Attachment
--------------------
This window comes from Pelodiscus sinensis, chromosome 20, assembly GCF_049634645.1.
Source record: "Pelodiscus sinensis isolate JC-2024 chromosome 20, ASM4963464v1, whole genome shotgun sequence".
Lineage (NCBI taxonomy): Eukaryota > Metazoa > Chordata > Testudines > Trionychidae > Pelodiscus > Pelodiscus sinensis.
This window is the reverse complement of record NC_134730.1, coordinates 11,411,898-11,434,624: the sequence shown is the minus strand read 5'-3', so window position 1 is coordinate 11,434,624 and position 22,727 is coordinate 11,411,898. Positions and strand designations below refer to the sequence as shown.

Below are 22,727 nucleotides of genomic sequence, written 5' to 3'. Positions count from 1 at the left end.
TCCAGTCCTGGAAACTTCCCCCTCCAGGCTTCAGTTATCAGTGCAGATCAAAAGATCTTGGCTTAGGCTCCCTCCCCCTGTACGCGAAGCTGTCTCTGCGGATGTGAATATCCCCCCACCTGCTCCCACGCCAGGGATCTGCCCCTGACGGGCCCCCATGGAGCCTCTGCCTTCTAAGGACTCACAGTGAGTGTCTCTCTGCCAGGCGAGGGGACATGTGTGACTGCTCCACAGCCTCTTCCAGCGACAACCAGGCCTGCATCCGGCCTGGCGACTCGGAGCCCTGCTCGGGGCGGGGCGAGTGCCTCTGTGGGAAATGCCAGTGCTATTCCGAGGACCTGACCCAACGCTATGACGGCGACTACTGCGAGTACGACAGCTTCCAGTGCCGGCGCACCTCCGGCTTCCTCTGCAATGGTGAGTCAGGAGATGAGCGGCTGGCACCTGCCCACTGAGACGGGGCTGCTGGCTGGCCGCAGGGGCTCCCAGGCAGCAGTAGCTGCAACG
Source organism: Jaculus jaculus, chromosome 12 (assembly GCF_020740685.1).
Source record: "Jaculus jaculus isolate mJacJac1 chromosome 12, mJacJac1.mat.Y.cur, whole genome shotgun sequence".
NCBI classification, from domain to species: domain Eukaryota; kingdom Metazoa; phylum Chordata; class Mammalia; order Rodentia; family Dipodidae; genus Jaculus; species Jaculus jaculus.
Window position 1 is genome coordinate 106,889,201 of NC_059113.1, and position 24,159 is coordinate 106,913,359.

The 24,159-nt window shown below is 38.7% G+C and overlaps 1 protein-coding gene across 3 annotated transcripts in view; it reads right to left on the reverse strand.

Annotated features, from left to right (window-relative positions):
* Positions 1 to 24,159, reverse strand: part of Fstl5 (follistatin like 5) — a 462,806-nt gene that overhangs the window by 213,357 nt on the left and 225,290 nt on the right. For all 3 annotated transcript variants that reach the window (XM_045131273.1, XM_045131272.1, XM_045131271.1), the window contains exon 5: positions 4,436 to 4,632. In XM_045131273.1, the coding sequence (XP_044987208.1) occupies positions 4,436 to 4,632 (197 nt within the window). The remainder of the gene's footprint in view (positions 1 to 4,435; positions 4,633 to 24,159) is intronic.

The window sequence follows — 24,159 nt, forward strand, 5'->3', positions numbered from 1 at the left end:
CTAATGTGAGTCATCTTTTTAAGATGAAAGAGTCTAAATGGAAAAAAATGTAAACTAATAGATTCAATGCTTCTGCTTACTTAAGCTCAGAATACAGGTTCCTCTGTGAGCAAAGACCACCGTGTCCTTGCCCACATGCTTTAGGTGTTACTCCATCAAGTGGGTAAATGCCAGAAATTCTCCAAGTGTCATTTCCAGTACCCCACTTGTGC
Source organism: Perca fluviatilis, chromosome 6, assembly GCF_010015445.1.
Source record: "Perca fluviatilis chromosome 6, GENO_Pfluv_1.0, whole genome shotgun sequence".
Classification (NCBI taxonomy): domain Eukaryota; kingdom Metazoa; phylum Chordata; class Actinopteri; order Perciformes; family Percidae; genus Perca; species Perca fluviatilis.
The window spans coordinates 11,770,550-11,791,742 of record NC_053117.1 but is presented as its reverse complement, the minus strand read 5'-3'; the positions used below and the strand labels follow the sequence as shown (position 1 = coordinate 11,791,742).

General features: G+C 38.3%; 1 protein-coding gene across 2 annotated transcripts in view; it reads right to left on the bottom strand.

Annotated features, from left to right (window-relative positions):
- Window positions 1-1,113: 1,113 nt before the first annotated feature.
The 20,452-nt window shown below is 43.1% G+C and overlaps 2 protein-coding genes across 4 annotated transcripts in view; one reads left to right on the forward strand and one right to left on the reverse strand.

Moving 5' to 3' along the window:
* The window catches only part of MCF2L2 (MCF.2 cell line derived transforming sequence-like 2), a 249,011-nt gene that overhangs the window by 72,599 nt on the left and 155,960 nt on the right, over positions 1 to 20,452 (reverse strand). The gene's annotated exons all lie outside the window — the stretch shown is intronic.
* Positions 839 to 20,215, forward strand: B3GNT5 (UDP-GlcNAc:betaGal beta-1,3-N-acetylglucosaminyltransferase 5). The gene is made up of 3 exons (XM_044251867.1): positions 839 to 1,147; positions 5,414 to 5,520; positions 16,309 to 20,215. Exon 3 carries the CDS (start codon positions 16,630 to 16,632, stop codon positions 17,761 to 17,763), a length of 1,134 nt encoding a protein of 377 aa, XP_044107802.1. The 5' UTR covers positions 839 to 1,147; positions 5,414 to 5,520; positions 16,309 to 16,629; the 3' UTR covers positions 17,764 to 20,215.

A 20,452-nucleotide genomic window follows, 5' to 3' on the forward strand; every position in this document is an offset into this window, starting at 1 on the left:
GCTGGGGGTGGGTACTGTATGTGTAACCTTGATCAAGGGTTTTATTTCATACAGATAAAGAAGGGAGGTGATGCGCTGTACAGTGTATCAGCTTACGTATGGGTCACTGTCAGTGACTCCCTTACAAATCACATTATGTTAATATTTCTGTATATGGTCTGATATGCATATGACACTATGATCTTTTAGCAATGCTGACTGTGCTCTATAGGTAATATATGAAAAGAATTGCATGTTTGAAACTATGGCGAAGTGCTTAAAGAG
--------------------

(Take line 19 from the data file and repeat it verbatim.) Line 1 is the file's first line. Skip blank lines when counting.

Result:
The window spans coordinates 11,770,550-11,791,742 of record NC_053117.1 but is presented as its reverse complement, the minus strand read 5'-3'; the positions used below and the strand labels follow the sequence as shown (position 1 = coordinate 11,791,742).